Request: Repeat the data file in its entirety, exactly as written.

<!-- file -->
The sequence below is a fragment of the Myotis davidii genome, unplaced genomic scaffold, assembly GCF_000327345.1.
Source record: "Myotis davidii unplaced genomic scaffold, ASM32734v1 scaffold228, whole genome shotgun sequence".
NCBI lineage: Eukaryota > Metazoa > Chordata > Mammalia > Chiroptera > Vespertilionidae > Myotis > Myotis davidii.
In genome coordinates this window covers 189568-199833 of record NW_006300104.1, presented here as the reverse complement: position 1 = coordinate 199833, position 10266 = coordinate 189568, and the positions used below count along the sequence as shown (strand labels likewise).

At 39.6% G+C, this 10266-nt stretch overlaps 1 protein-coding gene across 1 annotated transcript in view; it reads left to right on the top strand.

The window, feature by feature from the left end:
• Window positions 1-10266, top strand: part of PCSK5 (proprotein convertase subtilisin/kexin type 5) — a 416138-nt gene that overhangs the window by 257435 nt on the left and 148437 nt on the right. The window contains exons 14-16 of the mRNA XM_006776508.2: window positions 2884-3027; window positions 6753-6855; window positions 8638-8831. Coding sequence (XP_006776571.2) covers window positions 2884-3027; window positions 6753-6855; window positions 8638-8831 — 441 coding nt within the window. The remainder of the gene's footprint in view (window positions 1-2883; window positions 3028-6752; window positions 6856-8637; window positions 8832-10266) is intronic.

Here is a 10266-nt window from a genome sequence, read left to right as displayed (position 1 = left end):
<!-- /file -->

The sequence below is a fragment of the Myotis davidii genome, unplaced genomic scaffold, assembly GCF_000327345.1.
Source record: "Myotis davidii unplaced genomic scaffold, ASM32734v1 scaffold228, whole genome shotgun sequence".
NCBI lineage: Eukaryota > Metazoa > Chordata > Mammalia > Chiroptera > Vespertilionidae > Myotis > Myotis davidii.
In genome coordinates this window covers 189568-199833 of record NW_006300104.1, presented here as the reverse complement: position 1 = coordinate 199833, position 10266 = coordinate 189568, and the positions used below count along the sequence as shown (strand labels likewise).

At 39.6% G+C, this 10266-nt stretch overlaps 1 protein-coding gene across 1 annotated transcript in view; it reads left to right on the top strand.

The window, feature by feature from the left end:
• Window positions 1-10266, top strand: part of PCSK5 (proprotein convertase subtilisin/kexin type 5) — a 416138-nt gene that overhangs the window by 257435 nt on the left and 148437 nt on the right. The window contains exons 14-16 of the mRNA XM_006776508.2: window positions 2884-3027; window positions 6753-6855; window positions 8638-8831. Coding sequence (XP_006776571.2) covers window positions 2884-3027; window positions 6753-6855; window positions 8638-8831 — 441 coding nt within the window. The remainder of the gene's footprint in view (window positions 1-2883; window positions 3028-6752; window positions 6856-8637; window positions 8832-10266) is intronic.

Here is a 10266-nt window from a genome sequence, read left to right as displayed (position 1 = left end):